The first foray between Tom Driberg and Randolph Churchill posed the burning question (which is keeping us all awake at night!), whether it was right that an American Admiral shall have supreme command over the Atlantic Fleet. Tom Driberg defended his Government’s policy in this matter and agreed that it was of “ vital importance.” He pointed out that the Western operational part would be under a British Admiral, and recalled that Winston Churchill put “our” Pacific Fleet under an American Admiral during the last war. Randolph Churchill scrubbed round that one and instead sobbed over our present day small Fleet which he said was entirely due to the Labour Government’s lack of planning. He also deprecated Attlee’s leadership as “not good enough” with America, and Driberg pointed out that he (Attlee) had succeeded in moderating American policy regarding the branding of China as an aggressor. The Chairman called the controversialists to order for making it a duet and Driberg informed the world in general that he was not going to lose his temper. However all was calm and serene at their next meeting which posed the question, “Are we better fed under Labour Government than we were before the War”? This gave Randolph Churchill a chance to take a pot shot at that sitting target, the meat ration, which he said was due to the Government’s mismanagement. He admitted hardship before the war, but said it was not due to any one Party. He attacked bulk buying and said that Webb had been “unlucky” but that he had also miscalculated. Driberg said that stock piling in America, due to the Korean War, caused the meat muddle and pointed out that the world population was increasing at the rate of 20 million a year and that food production was only just making up lee-way after the destruction due to the war. Randolph Churchill put in a plea for private traders, not bulk buying and sang Lord Woolton’s praises as Minister of Food during the war. He also fired a final shot at the Government by pouring scorn on their payment of millions of pounds in compensation to butchers.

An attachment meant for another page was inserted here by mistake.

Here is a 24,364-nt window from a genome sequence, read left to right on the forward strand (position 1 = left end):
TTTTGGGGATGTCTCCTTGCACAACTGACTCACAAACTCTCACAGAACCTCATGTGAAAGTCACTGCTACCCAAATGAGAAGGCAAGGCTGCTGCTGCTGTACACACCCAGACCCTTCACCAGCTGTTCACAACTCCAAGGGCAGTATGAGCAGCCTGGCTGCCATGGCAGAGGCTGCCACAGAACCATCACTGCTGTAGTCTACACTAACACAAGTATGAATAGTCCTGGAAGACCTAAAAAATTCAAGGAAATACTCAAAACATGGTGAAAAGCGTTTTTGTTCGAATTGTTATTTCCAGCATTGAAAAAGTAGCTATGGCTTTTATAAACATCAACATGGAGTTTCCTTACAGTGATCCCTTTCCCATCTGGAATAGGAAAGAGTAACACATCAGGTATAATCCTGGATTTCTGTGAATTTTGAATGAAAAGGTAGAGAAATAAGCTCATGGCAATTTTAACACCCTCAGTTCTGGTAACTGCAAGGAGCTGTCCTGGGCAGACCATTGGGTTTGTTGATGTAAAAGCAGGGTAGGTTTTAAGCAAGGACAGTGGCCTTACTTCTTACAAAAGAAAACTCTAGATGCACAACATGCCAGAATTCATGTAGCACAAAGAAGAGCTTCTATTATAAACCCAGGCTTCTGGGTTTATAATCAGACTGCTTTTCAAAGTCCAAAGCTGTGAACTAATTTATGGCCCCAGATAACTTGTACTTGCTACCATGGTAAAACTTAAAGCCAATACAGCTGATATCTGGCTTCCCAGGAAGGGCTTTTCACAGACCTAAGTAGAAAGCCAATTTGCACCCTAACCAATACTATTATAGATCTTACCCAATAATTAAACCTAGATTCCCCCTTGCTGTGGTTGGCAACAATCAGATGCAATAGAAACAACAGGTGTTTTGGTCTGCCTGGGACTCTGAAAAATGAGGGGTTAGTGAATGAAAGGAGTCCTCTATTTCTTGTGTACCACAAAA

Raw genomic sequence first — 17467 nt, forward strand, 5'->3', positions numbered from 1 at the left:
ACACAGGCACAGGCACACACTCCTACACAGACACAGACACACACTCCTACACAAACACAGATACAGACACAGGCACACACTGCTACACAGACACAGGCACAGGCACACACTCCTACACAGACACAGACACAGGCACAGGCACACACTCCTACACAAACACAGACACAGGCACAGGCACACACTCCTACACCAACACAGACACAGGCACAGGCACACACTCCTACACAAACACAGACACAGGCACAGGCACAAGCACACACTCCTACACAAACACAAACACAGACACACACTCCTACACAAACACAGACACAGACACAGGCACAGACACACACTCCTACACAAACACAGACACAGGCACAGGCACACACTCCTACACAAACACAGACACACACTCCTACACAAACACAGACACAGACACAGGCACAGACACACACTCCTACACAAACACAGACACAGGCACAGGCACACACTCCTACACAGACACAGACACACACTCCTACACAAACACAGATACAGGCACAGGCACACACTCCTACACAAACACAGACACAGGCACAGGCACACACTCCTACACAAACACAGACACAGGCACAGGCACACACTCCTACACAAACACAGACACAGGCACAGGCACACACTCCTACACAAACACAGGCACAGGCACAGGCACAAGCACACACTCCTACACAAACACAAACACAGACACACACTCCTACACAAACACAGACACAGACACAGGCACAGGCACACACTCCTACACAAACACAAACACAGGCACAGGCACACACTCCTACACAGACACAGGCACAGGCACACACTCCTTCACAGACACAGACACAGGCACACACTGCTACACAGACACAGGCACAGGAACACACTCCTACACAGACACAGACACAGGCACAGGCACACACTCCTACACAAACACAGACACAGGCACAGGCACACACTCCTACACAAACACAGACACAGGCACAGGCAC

Taken by and large the arguments are becoming progressively more genteel. The slight differences in policy of the two Parties become more apparent with each broadcast and this must be obvious to Labour supporters. As their first uncritical enthusiasm has died down it must become increasingly clear that however much the Government may wish to consider the interests of the workers, Capitalism is too strong for them and in addition to Party differences they are drawn into international disharmony along the road that eventually leads to war. The worker who understands the socialist position is not distracted by the stew pot of Party politics or international rivalries. These fat red herrings across the trail of politically ignorant workers postpone the day of true understanding when all workers will tread the only road that leads to peace and security for all.

F. M. R.